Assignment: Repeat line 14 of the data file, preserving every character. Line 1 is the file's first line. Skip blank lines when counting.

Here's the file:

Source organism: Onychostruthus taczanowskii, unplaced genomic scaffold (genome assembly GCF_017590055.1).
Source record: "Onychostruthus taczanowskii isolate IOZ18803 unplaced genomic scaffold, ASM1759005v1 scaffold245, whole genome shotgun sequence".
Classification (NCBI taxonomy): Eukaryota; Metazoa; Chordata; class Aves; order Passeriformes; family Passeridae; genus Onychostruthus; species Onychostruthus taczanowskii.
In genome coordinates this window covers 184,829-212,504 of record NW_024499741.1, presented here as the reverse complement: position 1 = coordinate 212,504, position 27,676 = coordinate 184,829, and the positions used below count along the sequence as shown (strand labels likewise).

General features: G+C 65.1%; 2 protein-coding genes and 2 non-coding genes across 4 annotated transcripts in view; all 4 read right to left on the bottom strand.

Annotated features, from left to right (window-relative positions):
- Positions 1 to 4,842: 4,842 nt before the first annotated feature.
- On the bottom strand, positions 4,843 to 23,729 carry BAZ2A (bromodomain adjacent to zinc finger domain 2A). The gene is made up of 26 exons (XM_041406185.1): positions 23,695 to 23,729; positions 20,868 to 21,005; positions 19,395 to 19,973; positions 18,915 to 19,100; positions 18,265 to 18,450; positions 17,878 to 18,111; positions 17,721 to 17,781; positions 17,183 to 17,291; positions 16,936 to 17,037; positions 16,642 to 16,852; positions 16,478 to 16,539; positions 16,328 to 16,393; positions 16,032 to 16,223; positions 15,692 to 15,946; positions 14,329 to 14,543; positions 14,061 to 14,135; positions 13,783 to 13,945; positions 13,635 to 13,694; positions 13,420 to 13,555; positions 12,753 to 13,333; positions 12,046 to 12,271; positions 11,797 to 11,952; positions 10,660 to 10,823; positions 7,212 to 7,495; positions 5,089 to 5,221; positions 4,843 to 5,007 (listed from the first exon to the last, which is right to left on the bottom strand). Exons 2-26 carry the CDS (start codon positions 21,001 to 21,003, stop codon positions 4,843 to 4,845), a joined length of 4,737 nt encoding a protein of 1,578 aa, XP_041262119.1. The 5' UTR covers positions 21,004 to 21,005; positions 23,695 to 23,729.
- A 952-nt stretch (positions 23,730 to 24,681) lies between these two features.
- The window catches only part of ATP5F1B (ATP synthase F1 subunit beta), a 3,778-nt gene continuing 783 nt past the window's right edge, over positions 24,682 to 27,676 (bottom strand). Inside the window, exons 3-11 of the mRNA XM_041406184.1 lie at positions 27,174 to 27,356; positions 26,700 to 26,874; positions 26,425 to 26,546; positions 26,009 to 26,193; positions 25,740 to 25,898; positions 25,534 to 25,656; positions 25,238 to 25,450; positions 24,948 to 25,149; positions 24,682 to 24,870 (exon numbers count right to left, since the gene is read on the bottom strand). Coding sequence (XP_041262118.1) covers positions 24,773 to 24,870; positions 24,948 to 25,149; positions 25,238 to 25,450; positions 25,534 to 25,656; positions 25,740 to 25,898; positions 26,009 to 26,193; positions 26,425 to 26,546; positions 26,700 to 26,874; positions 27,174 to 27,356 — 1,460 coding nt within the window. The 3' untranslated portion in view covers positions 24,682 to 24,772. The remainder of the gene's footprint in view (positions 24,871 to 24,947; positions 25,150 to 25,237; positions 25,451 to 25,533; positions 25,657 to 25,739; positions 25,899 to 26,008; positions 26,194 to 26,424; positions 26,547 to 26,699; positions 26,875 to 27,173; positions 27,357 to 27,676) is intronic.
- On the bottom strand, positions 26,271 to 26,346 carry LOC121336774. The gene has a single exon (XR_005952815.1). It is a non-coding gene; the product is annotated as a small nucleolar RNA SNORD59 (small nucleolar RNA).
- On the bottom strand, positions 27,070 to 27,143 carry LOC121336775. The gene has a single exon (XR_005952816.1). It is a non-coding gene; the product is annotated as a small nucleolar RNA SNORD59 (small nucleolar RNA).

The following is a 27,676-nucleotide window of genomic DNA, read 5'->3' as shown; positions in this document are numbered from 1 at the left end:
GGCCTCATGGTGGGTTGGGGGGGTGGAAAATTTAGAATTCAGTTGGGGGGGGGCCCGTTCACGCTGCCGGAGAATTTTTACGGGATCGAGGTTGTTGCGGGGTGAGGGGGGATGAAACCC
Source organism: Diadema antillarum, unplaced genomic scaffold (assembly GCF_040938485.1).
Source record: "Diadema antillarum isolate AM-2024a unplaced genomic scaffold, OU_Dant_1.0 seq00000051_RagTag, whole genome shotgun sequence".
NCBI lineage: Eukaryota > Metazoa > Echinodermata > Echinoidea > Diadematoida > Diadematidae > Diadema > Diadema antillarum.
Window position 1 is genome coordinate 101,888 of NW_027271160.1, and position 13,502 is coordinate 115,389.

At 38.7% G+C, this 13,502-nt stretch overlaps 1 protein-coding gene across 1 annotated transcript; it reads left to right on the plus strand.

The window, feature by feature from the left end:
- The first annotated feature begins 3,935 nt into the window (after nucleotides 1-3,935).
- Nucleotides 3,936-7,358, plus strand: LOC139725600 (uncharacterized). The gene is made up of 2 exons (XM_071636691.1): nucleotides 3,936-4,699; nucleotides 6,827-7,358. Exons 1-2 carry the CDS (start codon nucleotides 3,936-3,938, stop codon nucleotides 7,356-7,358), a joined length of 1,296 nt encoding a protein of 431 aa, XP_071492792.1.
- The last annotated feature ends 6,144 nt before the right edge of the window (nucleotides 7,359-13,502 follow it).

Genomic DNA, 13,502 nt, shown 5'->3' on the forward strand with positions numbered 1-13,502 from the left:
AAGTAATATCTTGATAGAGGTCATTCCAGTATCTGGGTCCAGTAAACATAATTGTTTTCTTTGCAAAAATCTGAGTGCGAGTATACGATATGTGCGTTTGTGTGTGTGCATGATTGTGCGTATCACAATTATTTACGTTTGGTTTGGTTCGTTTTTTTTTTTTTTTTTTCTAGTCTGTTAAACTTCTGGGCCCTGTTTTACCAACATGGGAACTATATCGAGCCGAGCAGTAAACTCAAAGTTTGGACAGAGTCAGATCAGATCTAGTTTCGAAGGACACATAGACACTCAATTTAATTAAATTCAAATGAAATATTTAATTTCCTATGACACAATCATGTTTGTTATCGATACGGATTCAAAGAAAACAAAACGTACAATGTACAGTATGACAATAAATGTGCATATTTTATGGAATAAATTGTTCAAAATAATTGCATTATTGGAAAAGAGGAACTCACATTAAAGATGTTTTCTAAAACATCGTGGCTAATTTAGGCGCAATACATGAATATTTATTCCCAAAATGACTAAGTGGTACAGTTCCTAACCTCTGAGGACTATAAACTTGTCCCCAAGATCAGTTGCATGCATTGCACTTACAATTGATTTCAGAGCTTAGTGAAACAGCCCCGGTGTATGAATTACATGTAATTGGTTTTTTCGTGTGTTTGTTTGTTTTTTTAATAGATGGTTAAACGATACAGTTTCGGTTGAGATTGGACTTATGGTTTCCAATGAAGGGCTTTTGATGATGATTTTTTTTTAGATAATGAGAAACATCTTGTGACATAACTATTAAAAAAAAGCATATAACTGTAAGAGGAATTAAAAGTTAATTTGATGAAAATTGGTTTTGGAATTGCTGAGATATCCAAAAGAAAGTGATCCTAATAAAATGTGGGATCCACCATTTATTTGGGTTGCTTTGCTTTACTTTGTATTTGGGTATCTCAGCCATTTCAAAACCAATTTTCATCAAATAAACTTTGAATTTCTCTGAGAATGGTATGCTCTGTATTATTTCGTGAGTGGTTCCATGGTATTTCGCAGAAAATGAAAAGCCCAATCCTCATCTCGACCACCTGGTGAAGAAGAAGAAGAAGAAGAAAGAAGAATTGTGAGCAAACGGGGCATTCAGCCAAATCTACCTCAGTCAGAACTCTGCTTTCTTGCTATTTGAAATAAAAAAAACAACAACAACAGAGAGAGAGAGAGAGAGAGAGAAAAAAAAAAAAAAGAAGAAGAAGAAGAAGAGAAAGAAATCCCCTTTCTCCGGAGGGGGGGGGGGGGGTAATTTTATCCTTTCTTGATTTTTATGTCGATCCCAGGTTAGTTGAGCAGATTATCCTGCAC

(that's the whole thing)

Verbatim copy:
GGCCTCATGGTGGGTTGGGGGGGTGGAAAATTTAGAATTCAGTTGGGGGGGGGCCCGTTCACGCTGCCGGAGAATTTTTACGGGATCGAGGTTGTTGCGGGGTGAGGGGGGATGAAACCC